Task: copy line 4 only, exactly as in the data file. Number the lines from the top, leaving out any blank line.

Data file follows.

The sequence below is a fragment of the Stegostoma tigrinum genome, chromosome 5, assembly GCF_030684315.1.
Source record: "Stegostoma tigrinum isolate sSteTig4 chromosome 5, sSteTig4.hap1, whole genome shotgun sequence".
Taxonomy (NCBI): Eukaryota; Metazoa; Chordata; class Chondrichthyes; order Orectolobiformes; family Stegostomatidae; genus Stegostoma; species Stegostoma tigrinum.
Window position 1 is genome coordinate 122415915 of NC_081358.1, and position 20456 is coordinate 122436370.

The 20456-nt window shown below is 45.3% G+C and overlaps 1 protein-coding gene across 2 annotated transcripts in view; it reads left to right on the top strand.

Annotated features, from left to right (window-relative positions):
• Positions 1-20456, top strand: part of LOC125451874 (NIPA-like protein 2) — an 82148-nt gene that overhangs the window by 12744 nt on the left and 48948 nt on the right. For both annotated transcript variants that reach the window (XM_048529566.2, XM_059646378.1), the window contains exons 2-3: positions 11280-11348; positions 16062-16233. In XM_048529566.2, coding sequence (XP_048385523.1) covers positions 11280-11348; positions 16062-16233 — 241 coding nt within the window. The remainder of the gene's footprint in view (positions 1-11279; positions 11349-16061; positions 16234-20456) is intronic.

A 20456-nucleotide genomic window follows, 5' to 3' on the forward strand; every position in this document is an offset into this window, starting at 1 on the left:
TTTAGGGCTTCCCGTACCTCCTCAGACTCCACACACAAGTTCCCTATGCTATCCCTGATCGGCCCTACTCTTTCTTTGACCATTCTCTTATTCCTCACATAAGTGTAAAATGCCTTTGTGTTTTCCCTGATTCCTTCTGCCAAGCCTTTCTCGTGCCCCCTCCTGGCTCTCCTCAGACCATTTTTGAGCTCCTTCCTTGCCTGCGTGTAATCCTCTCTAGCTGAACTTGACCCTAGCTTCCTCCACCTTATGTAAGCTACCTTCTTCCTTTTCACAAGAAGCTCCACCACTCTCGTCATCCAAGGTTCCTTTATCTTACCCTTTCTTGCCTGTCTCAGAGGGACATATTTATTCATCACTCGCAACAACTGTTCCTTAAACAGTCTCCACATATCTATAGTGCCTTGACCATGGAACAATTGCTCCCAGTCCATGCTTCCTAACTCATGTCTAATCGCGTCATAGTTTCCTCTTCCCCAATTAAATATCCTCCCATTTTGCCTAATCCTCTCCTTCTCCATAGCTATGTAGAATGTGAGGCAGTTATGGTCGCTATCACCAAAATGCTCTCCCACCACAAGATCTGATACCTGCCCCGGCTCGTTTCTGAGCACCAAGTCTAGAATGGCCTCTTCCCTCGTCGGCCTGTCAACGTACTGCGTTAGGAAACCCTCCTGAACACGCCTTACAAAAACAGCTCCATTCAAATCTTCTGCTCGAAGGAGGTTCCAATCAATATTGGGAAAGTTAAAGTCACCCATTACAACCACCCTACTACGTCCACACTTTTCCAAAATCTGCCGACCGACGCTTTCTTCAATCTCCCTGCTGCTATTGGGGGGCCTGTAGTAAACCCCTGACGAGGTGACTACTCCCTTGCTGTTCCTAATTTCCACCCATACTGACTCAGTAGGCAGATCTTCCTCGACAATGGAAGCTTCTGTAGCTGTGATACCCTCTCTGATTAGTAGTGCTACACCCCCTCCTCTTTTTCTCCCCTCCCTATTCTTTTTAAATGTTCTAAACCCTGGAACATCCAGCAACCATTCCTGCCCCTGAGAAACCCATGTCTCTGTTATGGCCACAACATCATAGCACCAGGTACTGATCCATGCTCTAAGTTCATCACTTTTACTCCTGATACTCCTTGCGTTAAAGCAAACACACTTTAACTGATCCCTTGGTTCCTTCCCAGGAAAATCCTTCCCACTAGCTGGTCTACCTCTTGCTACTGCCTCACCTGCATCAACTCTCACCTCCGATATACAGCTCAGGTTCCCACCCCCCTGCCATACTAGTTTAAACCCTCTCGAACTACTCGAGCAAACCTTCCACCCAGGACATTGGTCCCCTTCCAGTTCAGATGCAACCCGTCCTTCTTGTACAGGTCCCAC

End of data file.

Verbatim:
Window position 1 is genome coordinate 122415915 of NC_081358.1, and position 20456 is coordinate 122436370.